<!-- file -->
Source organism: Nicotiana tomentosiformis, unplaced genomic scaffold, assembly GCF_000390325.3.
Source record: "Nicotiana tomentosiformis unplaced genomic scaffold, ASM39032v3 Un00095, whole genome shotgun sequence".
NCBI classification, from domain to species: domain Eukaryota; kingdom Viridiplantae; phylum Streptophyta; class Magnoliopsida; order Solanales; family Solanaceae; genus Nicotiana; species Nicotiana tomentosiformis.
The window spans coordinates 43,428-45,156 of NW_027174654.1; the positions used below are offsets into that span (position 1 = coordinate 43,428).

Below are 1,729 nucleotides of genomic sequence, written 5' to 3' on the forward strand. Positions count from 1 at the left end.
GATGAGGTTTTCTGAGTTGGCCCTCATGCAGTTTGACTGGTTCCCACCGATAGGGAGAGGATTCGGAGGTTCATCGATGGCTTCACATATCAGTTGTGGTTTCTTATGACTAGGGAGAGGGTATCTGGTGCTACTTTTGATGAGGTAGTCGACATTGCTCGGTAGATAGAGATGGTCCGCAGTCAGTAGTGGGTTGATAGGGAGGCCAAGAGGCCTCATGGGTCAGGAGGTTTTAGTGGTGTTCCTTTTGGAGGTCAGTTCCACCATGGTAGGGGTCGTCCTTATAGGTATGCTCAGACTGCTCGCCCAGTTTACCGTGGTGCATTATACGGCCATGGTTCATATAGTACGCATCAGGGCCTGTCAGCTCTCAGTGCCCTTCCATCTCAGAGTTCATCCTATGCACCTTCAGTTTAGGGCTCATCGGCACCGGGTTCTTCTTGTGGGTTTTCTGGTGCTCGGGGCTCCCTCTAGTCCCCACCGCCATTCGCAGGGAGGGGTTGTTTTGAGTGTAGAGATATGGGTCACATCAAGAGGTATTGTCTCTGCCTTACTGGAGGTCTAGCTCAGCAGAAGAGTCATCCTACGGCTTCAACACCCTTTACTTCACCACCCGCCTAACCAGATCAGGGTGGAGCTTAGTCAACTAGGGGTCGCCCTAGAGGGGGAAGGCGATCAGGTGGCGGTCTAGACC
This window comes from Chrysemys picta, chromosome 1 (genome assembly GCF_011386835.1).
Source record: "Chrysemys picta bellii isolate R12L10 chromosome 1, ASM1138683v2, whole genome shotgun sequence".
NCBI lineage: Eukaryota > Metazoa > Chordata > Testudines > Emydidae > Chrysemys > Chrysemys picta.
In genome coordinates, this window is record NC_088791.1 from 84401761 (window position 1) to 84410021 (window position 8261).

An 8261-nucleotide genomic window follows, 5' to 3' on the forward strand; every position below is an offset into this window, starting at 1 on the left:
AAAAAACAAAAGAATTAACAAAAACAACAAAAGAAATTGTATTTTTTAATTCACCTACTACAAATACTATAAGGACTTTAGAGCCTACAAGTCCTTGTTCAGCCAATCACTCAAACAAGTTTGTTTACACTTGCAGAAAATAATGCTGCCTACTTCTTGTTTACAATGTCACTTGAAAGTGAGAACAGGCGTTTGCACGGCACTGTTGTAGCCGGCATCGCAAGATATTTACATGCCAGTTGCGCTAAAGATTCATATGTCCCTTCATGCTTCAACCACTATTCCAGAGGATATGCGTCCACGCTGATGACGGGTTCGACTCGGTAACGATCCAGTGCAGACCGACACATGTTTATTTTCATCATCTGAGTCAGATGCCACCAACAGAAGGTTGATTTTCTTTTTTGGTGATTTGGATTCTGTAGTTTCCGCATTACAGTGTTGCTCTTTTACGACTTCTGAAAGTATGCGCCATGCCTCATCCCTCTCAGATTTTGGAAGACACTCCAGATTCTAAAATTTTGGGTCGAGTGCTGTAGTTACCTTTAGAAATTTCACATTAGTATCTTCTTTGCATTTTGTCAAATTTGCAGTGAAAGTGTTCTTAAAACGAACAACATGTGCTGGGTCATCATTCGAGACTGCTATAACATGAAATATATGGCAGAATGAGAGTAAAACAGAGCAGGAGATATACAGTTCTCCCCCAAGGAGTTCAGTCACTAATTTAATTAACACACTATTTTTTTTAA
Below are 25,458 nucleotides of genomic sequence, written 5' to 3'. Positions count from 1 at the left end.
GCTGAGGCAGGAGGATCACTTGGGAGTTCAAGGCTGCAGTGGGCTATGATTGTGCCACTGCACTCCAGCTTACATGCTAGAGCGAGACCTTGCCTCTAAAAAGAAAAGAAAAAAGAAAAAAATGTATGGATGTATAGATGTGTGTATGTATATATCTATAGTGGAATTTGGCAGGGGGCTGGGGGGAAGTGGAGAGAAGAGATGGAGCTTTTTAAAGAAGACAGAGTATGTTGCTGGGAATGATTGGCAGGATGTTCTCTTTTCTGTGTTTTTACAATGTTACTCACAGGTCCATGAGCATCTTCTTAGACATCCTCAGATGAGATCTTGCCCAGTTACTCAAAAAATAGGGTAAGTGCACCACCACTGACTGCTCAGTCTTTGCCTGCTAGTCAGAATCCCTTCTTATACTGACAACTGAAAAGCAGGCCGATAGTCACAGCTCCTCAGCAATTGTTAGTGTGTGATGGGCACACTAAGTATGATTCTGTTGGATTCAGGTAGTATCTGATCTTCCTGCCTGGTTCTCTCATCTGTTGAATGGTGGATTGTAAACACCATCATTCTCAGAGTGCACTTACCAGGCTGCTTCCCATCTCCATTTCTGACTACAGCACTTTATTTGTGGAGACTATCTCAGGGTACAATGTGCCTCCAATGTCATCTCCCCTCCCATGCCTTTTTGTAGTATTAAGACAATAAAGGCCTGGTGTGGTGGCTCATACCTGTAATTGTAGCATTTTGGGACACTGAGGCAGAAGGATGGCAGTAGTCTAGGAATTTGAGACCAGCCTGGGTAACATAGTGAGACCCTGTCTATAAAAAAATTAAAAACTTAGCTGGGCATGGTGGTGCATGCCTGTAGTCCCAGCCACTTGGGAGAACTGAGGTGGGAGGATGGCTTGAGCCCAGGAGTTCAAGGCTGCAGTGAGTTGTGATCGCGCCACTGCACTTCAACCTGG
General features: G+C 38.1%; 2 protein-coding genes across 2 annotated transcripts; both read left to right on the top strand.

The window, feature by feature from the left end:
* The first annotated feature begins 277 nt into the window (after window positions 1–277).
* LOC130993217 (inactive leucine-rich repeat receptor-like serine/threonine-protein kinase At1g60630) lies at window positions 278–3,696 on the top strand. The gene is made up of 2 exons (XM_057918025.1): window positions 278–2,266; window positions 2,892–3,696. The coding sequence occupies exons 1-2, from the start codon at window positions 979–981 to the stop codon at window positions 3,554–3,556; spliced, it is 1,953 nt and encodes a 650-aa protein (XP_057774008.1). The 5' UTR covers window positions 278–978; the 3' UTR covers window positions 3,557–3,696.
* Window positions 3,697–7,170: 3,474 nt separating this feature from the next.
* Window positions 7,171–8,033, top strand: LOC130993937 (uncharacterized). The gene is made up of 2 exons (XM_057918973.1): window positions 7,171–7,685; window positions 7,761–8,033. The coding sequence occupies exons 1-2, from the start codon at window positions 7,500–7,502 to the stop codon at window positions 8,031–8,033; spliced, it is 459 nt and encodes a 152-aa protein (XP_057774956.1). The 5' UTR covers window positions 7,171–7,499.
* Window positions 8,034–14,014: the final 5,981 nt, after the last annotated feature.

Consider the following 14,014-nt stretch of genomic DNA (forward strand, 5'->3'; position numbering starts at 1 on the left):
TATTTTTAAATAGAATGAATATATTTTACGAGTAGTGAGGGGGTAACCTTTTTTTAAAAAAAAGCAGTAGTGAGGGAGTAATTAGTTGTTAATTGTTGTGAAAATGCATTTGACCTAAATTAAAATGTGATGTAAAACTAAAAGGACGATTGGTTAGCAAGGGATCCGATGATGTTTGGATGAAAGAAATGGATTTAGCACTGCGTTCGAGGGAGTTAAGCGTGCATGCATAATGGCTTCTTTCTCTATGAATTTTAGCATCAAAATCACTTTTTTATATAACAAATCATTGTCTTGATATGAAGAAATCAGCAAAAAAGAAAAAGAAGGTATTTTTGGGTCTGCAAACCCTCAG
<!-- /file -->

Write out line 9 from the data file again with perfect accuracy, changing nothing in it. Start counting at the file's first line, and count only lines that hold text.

NCBI lineage: Eukaryota > Metazoa > Chordata > Testudines > Emydidae > Chrysemys > Chrysemys picta.